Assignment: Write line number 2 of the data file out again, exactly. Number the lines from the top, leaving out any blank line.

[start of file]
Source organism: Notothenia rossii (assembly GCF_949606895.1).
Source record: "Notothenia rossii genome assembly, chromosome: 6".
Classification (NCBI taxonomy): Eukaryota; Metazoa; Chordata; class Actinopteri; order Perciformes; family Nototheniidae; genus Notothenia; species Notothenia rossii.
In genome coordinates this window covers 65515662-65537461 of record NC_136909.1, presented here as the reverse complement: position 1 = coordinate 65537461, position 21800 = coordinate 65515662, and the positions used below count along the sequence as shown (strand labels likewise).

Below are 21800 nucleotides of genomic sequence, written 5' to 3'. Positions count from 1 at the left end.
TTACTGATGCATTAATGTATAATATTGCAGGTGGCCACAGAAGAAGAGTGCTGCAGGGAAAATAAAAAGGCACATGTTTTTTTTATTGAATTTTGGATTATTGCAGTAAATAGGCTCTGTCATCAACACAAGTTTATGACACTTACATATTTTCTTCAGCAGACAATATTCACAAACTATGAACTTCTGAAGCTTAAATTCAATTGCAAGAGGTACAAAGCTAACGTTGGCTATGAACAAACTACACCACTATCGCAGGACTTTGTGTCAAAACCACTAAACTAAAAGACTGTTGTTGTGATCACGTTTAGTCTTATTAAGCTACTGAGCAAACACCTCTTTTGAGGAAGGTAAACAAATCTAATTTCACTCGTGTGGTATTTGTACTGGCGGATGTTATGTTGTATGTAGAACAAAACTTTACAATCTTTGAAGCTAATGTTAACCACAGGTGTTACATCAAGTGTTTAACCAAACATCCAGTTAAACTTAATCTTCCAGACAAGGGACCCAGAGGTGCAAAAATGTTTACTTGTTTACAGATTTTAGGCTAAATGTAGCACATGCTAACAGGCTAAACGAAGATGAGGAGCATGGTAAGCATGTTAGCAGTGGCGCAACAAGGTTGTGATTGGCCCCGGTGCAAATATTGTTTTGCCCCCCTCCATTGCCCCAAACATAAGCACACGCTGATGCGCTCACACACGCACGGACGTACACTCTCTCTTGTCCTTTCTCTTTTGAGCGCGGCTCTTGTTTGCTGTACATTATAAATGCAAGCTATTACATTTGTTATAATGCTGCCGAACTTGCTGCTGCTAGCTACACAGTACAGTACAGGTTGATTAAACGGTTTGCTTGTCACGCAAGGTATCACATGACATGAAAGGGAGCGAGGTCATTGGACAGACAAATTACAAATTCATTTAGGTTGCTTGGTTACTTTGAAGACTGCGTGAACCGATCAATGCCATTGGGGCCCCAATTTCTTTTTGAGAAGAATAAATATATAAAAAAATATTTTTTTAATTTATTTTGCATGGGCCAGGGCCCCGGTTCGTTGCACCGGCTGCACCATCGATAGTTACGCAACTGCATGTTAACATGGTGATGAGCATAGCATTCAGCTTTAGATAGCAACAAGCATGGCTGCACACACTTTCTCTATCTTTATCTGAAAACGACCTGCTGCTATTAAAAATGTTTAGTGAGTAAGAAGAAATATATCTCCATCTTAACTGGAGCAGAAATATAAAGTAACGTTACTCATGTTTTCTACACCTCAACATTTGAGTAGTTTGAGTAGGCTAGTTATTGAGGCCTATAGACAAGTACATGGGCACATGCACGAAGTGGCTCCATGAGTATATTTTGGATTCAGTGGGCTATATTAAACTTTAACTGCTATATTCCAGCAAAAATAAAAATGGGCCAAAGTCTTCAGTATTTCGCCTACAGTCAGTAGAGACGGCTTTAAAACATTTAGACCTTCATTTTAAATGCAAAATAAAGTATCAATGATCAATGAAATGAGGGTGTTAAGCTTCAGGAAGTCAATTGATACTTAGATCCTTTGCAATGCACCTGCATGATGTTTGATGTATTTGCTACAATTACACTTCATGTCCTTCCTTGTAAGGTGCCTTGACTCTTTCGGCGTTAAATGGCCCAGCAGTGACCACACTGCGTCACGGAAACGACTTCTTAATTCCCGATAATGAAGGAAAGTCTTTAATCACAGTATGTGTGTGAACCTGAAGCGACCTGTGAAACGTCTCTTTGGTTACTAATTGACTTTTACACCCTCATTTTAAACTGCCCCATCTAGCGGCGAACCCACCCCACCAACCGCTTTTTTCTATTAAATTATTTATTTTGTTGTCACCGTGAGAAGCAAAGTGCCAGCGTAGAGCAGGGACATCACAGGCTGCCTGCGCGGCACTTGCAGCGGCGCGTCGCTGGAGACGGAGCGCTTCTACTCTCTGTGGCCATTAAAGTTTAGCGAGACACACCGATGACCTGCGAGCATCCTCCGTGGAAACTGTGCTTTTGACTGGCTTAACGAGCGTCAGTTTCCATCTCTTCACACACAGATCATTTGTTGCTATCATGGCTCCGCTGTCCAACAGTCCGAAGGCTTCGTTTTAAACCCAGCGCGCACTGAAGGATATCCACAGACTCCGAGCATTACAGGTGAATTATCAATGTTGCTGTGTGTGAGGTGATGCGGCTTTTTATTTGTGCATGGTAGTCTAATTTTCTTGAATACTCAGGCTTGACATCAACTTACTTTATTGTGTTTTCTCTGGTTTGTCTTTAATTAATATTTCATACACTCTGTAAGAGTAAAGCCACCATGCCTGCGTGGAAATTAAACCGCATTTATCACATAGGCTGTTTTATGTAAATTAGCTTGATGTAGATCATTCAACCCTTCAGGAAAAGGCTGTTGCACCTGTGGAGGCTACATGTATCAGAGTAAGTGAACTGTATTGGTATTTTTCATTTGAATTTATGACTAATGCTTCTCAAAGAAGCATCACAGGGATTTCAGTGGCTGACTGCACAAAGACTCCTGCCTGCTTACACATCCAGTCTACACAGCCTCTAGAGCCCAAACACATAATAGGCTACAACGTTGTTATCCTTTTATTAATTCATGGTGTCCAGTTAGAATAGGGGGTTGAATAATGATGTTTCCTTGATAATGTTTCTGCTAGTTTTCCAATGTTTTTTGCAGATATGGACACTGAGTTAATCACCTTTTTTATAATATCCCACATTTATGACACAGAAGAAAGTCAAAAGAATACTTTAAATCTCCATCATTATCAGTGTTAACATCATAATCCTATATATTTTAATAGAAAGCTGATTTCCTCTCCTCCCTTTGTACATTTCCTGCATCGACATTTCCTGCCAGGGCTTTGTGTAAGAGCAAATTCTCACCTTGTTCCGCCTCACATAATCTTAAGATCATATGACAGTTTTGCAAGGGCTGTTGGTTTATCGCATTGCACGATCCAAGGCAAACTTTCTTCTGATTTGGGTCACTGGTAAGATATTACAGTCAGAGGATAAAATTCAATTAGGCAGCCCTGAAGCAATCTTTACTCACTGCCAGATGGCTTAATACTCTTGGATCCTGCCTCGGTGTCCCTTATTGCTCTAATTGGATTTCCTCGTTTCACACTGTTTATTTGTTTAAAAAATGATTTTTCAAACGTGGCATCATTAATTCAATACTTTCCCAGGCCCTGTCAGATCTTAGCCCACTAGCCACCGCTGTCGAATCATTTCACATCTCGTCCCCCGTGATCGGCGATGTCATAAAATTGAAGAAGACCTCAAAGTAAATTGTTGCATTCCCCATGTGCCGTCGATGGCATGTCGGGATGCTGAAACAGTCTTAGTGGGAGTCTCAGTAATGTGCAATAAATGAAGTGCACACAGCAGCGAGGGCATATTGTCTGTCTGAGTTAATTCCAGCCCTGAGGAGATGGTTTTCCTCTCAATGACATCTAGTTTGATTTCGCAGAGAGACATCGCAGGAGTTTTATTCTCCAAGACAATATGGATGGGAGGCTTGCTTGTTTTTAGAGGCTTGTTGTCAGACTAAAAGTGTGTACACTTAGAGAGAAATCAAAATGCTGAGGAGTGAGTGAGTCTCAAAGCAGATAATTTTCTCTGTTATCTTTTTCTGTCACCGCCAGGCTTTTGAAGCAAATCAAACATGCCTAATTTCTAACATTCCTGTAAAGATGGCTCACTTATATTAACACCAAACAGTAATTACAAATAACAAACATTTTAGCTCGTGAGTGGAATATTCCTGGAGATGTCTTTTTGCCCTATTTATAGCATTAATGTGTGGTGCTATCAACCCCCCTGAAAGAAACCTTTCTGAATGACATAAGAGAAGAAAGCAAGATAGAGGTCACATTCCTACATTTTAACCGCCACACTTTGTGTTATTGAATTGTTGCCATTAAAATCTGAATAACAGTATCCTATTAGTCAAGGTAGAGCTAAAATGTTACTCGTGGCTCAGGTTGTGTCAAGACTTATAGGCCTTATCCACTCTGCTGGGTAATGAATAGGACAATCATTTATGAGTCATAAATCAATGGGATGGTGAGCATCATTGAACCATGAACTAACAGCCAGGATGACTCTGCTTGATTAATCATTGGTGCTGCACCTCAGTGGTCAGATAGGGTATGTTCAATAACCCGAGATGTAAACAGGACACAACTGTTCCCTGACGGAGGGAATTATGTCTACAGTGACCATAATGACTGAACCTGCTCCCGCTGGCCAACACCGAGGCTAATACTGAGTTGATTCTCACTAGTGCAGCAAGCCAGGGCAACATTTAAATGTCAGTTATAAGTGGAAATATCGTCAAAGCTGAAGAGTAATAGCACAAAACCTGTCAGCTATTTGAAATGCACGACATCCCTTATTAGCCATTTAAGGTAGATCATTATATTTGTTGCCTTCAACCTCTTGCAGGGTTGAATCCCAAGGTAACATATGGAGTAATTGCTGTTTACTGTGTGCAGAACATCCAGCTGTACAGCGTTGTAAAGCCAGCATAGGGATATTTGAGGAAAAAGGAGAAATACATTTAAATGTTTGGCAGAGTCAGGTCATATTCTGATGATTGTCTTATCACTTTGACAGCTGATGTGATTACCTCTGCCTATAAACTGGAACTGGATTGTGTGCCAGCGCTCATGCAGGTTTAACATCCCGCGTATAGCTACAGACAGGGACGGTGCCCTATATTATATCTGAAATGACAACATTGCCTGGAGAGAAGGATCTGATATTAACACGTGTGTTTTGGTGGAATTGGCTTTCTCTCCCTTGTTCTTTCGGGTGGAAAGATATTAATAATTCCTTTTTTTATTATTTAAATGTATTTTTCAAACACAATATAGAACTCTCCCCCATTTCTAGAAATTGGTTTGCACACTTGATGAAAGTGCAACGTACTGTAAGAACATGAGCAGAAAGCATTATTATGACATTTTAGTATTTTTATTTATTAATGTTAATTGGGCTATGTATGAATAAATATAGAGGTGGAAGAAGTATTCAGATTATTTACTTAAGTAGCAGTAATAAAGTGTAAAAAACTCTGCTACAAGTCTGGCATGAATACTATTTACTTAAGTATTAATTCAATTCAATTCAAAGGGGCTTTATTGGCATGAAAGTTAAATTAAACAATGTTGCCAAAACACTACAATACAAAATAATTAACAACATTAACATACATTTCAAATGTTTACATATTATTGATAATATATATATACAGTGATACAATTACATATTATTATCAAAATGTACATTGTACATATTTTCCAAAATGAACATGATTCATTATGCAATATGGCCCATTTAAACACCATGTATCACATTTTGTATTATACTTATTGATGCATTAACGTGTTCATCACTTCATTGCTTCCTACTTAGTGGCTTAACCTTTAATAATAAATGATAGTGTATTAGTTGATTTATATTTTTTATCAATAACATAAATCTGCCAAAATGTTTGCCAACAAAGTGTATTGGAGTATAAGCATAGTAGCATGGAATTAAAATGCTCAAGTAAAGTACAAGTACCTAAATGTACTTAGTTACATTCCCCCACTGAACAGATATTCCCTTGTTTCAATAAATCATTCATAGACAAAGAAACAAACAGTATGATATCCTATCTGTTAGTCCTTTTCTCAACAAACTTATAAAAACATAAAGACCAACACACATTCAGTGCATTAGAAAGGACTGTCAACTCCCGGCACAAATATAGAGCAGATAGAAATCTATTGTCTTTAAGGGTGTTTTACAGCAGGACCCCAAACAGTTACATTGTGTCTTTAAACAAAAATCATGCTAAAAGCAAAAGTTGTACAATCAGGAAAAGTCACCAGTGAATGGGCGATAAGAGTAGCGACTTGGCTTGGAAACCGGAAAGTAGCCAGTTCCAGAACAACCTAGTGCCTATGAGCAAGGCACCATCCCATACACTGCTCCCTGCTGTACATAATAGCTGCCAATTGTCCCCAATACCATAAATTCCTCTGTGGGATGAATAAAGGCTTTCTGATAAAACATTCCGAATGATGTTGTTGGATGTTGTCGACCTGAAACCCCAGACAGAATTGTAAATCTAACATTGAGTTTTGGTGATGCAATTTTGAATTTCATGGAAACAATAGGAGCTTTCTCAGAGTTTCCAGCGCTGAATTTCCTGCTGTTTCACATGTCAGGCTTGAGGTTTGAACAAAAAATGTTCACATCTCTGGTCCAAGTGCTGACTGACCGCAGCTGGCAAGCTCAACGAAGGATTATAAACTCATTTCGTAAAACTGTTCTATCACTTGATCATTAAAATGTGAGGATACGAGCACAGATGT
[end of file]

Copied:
Source record: "Notothenia rossii genome assembly, chromosome: 6".